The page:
Weicker Gets His Income Tax, But Citizens Fight It
STATE BUDGET WOES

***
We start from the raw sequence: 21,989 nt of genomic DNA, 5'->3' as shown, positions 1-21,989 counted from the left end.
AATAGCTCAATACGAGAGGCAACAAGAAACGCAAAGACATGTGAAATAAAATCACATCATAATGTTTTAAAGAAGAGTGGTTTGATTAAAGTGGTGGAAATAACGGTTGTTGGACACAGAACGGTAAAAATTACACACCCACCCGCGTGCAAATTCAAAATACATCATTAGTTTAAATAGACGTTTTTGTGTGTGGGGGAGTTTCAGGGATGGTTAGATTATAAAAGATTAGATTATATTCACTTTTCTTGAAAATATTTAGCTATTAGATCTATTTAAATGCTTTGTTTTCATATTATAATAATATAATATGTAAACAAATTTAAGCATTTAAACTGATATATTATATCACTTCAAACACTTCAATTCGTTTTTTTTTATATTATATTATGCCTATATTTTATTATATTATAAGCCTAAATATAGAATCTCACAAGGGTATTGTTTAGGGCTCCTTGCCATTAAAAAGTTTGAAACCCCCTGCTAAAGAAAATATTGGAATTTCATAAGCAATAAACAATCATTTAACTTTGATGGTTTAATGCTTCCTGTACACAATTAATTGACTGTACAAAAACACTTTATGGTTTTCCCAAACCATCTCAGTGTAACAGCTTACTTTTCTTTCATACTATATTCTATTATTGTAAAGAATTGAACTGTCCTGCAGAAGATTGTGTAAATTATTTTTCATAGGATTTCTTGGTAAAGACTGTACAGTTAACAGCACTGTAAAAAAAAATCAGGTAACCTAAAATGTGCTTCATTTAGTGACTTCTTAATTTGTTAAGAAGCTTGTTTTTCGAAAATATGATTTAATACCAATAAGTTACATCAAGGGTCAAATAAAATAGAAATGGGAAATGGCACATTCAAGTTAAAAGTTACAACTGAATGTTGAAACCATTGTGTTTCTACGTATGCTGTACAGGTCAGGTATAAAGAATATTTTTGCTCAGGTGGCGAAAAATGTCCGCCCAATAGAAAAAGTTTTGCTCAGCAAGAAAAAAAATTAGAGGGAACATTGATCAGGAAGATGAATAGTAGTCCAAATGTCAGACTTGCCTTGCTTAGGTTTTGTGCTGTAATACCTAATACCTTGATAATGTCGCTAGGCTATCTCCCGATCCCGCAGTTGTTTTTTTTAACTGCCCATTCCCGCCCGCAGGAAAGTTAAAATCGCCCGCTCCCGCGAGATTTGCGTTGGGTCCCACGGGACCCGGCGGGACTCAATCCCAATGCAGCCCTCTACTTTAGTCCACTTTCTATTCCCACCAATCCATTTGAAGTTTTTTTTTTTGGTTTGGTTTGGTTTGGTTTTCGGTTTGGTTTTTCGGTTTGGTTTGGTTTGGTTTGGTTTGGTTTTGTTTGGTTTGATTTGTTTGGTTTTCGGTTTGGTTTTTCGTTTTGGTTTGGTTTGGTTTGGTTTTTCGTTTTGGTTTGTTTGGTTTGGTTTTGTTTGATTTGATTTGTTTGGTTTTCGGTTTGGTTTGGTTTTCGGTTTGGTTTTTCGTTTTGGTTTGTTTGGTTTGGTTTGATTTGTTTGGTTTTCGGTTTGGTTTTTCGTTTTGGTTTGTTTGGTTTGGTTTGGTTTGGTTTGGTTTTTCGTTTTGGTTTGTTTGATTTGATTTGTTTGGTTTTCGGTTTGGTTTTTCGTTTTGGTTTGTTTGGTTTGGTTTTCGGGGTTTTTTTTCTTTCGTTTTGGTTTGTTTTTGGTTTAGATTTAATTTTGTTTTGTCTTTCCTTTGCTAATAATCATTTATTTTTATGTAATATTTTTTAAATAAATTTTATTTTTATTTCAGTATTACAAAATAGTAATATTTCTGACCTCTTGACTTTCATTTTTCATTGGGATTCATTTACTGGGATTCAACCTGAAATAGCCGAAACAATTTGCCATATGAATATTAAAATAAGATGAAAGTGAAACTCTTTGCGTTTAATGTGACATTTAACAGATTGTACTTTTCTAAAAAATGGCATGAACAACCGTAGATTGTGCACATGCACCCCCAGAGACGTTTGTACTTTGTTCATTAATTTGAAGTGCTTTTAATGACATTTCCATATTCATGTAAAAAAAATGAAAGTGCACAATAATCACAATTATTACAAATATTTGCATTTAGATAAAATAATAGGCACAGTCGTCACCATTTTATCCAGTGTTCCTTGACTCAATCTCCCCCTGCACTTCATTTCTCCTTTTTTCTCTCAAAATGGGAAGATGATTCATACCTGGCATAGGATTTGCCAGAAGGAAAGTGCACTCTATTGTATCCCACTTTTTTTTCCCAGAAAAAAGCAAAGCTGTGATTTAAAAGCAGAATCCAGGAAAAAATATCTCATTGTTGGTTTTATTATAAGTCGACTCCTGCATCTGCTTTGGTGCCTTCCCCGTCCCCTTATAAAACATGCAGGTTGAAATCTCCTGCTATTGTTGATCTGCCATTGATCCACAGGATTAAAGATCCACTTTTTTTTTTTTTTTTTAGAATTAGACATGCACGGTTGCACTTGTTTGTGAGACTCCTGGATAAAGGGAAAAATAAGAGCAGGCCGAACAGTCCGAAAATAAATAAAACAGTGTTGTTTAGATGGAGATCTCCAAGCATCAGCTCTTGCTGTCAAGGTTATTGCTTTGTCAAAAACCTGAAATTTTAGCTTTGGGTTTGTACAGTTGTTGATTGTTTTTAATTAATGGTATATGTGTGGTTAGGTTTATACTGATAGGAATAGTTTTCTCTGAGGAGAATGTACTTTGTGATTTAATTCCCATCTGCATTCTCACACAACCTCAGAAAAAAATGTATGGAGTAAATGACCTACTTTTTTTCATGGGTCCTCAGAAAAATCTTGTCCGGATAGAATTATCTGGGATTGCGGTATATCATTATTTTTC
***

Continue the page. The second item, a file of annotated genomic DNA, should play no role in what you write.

HARTFORD, CONN. — SOME people pinned teabags to their clothes; others carried axes. One individual donned a skeleton outfit.What sounds like an early Halloween party was actually a crowd of more than 40,000 seething Connecticut citizens who converged on the State House lawn in Hartford Saturday, yelling, whistling, and demanding that Gov. Lowell Weicker repeal the state's first income tax. Between shouts of "Ax the Tax," and "Repeal, repeal," the riled group accused Governor Weicker, an independent, of stealing from the working class. The potpourri of people - black, white, blue-collar, and white-collar - booed him when he arrived at the capital. Teabag-wearers - signifying the colonists who protested the British tax on tea at the Boston Tea Party in 1773 - carried signs reading "Taxation without representation." The 4.5 percent income tax took effect Oct. 1. At the same time, the sales tax was lowered from 8 percent to 6 percent, but more items are taxed. The tax plan was passed in August to close Connecticut's burgeoning budget deficit and improve the state's economic picture. It came after months of legislative wrangling and a shutdown of the state government this summer after lawmakers and the governor could not agree on a tax and budget plan. People here believe the income tax is unfair for several reasons. They say the flat tax disproportionately affects the poor and middle class - groups they say are already reeling from the poor economy. Many people also claim Governor Weicker, who indicated he would not impose an income tax when he was elected in 1990, coerced other state politicians to vote for the tax. They further charge that he has given a tax break to himself and the rich by lowering the capital-gains tax. Weicker is heir to a pharmaceutical company; owns a farm in Greenwich, Conn.; and a vacation home in St. Croix. "Weicker is getting a huge tax deduction," spouts John Peter Bigos, a doctor from New London. At the same time, "he's driving the state into bankruptcy" because any revenues the tax is expected to generate will be canceled out as people stop spending money, move away, or lose jobs. Tom Scott, chairman of the Connecticut Taxpayers Committee, the group that organized the rally, says there is still too much waste in state government and contends spending can be reduced. He also says the state could sell bonds over a 15-year period to shrink the deficit. In 1971, the last time an income tax was approved in Connecticut, citizen furor forced a reversal of the vote before it took effect. The state sold bonds to reduce the deficit. Mr. Scott's group is demanding the appointment of a committee, which would include representatives from the Connecticut Taxpayers Committee, to find an alternative to the income tax. His group is also working to get the needed two-thirds of the state's politicians to sign petitions calling for a special session to repeal the tax. Proponents of the income tax say that tax is fairer than a sales tax, which hits those with lower incomes harder than the more affluent. It's also more consistent in generating revenue than a sales tax, which tends to fluctuate with the economy Nine other states have no income tax. The last state to enact one was New Jersey in 1976. Scott, a former state senator, admits efforts to repeal the tax face an uphill battle. But he says citizen anger is at an all-time high: "The public's in a mood to fight for these things. I've never seen the people of this state so animated." "If they are successful in getting this repealed, it will be a political victory of enormous proportions," says David Keating, executive vice president of the National Taxpayers Union in Washington, D.C. Sen. Margaret Morton, a Democrat from Bridgeport, has been a longtime supporter of an income tax. She voted for the current one, although she says she would have preferred a tax that is more geared to individual income. "People continue to talk about cutting spending. When you cut spending in the government you're cutting people, which in return are services to people," she says, adding: "We're the second wealthiest state in the country. We also have three of the poorest cities in the nation.... That's not the kind of state that can do without an income tax."